Smart packaging has come a long way – snack food bags can detect drunk drivers and beer bottles can play music – but more brands are investing in smart labels to connect brands and technology. With the potential to improve logistics, gather supply chain information and engage consumers, smart labels are becoming a top choice for companies in the digital age. In fact, the smart label market is estimated to reach $9.68 billion by 2020, with year-over-year growth of 14.24% since 2014.

Although adoption of smart labels has been slowed by a lack of standards and mechanical susceptibility, brands like Johnny Walker and Hershey’s are leading the charge. The benefits of smart labels in logistics, retail, manufacturing and healthcare, along with growing technological capabilities, are driving demand for the technology.1

More data, fewer problems

Smart labels are all about small data. While big data is used to collect massive amounts of information that is centrally managed and analyzed for patterns, small data focuses on a handful of attributes that require action when they change. For example, a smart label can collect small data about a temperature exceeding a threshold or a product becoming moist and subject to molding.

A research group at Clarkson University is pushing the limits of what smart labels can do. The group has created a low-cost, paper-based sensor that can determine when food or cosmetics spoil. Sensors use nanostructures to catch and bind pre-determined compounds to distinguish change. The freshness of the item can be detected based on the intensity of the transformation, which is projected as a color or electrical change. This simple innovation can show consumers when an item is safe to eat or use – even if past its “sell by date.”2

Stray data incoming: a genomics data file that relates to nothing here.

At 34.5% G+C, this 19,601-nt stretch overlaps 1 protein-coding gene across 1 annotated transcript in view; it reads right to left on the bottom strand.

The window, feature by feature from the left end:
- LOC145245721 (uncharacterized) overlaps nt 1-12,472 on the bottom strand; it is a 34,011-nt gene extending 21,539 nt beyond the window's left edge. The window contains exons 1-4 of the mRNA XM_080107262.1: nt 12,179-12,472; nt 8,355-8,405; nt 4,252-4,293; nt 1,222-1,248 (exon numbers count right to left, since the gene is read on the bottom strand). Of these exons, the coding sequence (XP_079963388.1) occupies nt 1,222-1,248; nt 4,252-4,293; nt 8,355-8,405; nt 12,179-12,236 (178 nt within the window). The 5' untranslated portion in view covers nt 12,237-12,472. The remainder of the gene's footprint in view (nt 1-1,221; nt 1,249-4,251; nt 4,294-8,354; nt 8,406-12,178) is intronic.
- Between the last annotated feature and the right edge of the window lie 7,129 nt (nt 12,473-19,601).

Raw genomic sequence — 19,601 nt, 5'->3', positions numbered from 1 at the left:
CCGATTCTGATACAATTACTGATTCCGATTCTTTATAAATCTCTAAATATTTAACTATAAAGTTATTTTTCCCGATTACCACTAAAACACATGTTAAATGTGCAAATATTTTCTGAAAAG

Applications for smart labels extend beyond food and beverage. Logistics is another key area. In the past, logistics companies may have attached an RFID tag to a shipping crate containing small, perishable products like medicine, yogurt or meat. With smart labels, tracking can be performed at the individual item level by simply applying a label to each individual product. In the healthcare space, smart labels can track the usage and disposal of pharmaceuticals as well as help control inventory.

While traditional silicon-based sensors are a good fit for many Internet of Things (IoT) use cases, they are more expensive and less flexible than the new breed of printed technology. And today’s grocery stores use standardized bar codes, but those are limited in the type of data they can store and display. Since product packaging can constitute 30 to 40% of the total cost of some products, smart packaging solutions that alter the packaging process are not often feasible – making labels the ideal place to incorporate technology into packaging.3

Real-world applications

The digital packaging market will gradually include traditional packaging formats that are remodeled to include digital elements like smart labels. For example, smart bottles are incorporated with digital technology to provide enhanced functionalities such as hydration reminders, medical dosage reminders, time and temperature indications and quality detection. The smart bottle segment within the digital packaging market itself is estimated to be reach U.S. $200 million by 2024.4

Diageo, a multinational alcoholic beverage firm, teamed up with smart label company ThinkFilm ( to apply the technology to bottles of Johnny Walker Blue Label. The bottles use tags printed with Near Field Communication (NFC), which turns the bottle into a smart package compatible with most smartphones. The sensor tags can detect whether the bottle is open or sealed, and contain information that Diageo can use to send personalized messages to consumers who read the tags via their smartphones.5